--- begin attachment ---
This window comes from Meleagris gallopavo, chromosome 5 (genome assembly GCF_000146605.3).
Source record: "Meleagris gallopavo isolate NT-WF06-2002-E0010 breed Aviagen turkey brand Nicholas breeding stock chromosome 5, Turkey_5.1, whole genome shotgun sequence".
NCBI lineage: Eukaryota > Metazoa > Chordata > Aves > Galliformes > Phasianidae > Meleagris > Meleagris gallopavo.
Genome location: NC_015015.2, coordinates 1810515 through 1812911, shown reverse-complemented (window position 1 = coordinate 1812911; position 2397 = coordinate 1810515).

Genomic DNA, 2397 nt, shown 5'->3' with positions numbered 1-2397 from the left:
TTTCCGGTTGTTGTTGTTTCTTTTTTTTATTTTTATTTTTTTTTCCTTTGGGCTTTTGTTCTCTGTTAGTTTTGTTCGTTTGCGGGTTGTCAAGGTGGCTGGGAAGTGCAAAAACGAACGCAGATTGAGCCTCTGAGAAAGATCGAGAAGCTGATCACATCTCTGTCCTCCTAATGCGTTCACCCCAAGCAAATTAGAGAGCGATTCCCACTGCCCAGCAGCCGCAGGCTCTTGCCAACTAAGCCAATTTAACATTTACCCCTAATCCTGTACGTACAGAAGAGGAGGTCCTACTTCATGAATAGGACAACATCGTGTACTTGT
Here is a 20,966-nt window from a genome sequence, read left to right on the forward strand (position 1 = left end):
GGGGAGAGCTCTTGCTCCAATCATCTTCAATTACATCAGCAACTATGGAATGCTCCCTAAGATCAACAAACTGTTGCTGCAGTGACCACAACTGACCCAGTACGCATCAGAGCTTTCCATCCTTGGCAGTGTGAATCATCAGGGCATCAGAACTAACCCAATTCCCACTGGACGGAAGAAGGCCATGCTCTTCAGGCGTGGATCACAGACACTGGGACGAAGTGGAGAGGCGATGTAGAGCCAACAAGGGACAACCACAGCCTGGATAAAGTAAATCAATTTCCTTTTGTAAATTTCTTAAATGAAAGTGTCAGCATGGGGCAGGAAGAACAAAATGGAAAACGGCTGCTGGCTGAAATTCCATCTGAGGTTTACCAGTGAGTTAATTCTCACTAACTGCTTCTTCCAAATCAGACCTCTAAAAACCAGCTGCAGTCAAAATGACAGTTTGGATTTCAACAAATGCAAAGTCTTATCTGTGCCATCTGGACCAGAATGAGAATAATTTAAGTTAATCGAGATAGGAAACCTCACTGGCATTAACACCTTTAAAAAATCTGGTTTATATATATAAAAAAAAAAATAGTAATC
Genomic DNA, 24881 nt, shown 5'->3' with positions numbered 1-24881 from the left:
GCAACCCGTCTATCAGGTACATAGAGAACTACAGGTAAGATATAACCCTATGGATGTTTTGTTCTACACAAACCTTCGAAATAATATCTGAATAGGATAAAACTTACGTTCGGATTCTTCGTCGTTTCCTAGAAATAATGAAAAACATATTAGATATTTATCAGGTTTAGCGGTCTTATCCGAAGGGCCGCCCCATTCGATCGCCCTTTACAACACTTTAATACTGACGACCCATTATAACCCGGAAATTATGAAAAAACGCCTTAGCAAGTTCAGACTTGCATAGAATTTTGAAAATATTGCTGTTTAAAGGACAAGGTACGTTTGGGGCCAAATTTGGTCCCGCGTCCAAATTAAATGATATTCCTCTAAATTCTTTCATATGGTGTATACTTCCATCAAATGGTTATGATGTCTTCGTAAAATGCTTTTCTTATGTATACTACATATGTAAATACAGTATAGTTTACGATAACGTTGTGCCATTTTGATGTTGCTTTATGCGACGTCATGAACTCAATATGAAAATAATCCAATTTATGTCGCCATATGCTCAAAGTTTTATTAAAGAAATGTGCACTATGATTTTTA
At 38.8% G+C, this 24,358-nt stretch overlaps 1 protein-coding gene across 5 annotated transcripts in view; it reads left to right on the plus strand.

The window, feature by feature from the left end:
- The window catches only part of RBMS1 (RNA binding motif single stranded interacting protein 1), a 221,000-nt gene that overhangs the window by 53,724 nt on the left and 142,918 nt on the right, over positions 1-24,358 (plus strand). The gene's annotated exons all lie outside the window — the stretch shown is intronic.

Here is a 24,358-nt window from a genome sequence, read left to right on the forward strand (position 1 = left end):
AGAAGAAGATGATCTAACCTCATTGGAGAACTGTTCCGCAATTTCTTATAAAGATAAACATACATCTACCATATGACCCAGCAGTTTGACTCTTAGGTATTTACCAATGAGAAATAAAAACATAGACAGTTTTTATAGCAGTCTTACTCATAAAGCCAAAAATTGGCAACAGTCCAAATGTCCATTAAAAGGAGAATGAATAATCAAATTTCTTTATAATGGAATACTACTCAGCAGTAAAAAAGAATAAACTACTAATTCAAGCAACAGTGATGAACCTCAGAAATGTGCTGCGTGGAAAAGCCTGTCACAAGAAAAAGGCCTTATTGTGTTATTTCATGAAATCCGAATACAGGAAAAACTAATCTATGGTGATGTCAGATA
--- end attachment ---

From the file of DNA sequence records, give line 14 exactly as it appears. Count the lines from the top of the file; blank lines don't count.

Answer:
Here is a 24,358-nt window from a genome sequence, read left to right on the forward strand (position 1 = left end):